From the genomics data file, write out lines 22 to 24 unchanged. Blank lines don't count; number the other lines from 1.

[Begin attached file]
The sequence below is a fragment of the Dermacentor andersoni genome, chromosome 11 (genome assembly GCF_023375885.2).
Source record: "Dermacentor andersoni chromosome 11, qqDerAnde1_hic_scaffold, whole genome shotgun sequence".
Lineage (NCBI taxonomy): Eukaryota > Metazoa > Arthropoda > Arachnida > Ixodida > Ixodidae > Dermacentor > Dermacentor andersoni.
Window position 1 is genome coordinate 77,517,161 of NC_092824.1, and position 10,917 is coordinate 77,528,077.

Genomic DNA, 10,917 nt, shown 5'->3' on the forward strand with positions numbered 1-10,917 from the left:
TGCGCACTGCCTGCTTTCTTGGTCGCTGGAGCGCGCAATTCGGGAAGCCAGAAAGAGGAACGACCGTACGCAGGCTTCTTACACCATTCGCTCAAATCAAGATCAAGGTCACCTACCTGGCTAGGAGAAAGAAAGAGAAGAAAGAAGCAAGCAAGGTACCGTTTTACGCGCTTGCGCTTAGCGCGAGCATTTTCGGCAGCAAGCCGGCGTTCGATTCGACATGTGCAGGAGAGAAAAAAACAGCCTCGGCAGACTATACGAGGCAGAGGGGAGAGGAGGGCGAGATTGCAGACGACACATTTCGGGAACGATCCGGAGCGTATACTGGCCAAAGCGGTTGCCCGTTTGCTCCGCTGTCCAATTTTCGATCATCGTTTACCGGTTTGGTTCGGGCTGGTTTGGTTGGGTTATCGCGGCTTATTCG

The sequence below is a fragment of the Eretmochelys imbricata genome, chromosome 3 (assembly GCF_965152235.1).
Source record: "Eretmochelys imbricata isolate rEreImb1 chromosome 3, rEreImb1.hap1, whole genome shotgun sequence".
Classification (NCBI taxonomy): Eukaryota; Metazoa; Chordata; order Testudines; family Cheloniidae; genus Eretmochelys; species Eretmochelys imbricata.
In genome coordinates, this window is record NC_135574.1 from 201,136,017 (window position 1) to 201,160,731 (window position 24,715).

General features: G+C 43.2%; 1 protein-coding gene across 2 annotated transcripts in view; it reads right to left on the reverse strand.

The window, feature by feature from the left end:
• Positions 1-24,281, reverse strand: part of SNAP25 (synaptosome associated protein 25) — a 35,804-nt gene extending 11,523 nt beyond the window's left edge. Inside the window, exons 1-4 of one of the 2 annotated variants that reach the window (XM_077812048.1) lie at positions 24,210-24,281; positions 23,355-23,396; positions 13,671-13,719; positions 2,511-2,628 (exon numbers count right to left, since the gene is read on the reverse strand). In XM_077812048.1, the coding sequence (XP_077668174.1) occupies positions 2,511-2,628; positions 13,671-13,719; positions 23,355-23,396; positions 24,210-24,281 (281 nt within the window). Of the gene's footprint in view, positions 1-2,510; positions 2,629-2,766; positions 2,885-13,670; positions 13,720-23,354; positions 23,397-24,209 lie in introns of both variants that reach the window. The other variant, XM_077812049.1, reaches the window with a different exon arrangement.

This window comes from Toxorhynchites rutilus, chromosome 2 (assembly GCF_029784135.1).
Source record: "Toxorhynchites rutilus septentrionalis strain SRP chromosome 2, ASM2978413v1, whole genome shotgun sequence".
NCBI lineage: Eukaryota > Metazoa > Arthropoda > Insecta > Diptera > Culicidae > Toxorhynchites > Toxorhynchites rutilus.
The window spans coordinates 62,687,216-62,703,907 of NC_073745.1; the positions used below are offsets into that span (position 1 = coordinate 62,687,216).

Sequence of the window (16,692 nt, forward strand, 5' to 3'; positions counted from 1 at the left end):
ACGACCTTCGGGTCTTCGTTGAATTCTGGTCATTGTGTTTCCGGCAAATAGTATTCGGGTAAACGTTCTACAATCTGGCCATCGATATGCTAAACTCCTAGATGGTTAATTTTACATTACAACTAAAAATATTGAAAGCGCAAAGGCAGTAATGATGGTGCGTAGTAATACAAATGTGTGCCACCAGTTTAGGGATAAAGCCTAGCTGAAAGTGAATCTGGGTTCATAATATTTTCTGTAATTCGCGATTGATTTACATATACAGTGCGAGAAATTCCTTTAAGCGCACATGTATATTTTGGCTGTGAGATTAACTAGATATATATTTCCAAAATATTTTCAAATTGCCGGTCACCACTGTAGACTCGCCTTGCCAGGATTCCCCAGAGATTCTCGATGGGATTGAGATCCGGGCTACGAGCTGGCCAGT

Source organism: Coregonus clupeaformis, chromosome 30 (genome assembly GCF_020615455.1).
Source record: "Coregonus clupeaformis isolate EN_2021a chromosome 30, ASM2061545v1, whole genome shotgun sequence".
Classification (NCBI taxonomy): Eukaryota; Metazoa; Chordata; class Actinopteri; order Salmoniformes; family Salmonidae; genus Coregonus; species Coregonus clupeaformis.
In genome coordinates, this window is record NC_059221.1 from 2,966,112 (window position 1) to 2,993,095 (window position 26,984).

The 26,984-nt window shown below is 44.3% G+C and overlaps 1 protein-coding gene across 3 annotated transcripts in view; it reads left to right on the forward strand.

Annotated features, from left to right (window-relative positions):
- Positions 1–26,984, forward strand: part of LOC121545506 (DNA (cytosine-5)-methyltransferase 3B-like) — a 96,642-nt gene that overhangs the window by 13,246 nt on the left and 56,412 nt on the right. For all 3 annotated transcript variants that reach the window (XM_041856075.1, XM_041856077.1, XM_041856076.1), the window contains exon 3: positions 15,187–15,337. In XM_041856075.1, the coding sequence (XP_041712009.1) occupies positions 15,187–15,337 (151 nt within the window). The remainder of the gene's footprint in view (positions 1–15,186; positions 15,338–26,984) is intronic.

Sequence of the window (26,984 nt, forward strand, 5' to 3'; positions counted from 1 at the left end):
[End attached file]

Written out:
Classification (NCBI taxonomy): Eukaryota; Metazoa; Chordata; class Actinopteri; order Salmoniformes; family Salmonidae; genus Coregonus; species Coregonus clupeaformis.
In genome coordinates, this window is record NC_059221.1 from 2,966,112 (window position 1) to 2,993,095 (window position 26,984).

The 26,984-nt window shown below is 44.3% G+C and overlaps 1 protein-coding gene across 3 annotated transcripts in view; it reads left to right on the forward strand.